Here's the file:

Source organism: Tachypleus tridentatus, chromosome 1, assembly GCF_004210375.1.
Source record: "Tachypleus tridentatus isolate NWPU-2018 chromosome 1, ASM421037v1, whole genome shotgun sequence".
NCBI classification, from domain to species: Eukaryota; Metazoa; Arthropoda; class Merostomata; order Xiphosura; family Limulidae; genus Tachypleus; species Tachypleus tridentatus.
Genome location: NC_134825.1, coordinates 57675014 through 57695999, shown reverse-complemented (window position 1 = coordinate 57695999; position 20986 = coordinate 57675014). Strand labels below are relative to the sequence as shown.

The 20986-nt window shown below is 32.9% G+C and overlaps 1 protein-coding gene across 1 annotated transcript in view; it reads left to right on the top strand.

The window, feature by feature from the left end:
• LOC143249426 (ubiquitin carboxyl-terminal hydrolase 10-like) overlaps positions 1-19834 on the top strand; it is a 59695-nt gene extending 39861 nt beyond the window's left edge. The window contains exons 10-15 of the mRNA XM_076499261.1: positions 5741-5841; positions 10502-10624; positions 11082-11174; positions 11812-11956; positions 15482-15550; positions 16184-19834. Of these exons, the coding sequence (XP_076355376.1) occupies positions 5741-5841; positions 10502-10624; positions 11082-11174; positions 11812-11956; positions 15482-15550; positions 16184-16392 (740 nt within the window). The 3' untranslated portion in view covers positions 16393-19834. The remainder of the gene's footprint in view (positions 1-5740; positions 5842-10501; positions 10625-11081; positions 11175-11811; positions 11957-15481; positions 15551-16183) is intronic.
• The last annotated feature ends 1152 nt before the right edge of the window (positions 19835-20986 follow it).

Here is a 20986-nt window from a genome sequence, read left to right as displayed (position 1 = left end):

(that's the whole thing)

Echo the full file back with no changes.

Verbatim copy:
Source organism: Tachypleus tridentatus, chromosome 1, assembly GCF_004210375.1.
Source record: "Tachypleus tridentatus isolate NWPU-2018 chromosome 1, ASM421037v1, whole genome shotgun sequence".
NCBI classification, from domain to species: Eukaryota; Metazoa; Arthropoda; class Merostomata; order Xiphosura; family Limulidae; genus Tachypleus; species Tachypleus tridentatus.
Genome location: NC_134825.1, coordinates 57675014 through 57695999, shown reverse-complemented (window position 1 = coordinate 57695999; position 20986 = coordinate 57675014). Strand labels below are relative to the sequence as shown.

The 20986-nt window shown below is 32.9% G+C and overlaps 1 protein-coding gene across 1 annotated transcript in view; it reads left to right on the top strand.

The window, feature by feature from the left end:
• LOC143249426 (ubiquitin carboxyl-terminal hydrolase 10-like) overlaps positions 1-19834 on the top strand; it is a 59695-nt gene extending 39861 nt beyond the window's left edge. The window contains exons 10-15 of the mRNA XM_076499261.1: positions 5741-5841; positions 10502-10624; positions 11082-11174; positions 11812-11956; positions 15482-15550; positions 16184-19834. Of these exons, the coding sequence (XP_076355376.1) occupies positions 5741-5841; positions 10502-10624; positions 11082-11174; positions 11812-11956; positions 15482-15550; positions 16184-16392 (740 nt within the window). The 3' untranslated portion in view covers positions 16393-19834. The remainder of the gene's footprint in view (positions 1-5740; positions 5842-10501; positions 10625-11081; positions 11175-11811; positions 11957-15481; positions 15551-16183) is intronic.
• The last annotated feature ends 1152 nt before the right edge of the window (positions 19835-20986 follow it).

Here is a 20986-nt window from a genome sequence, read left to right as displayed (position 1 = left end):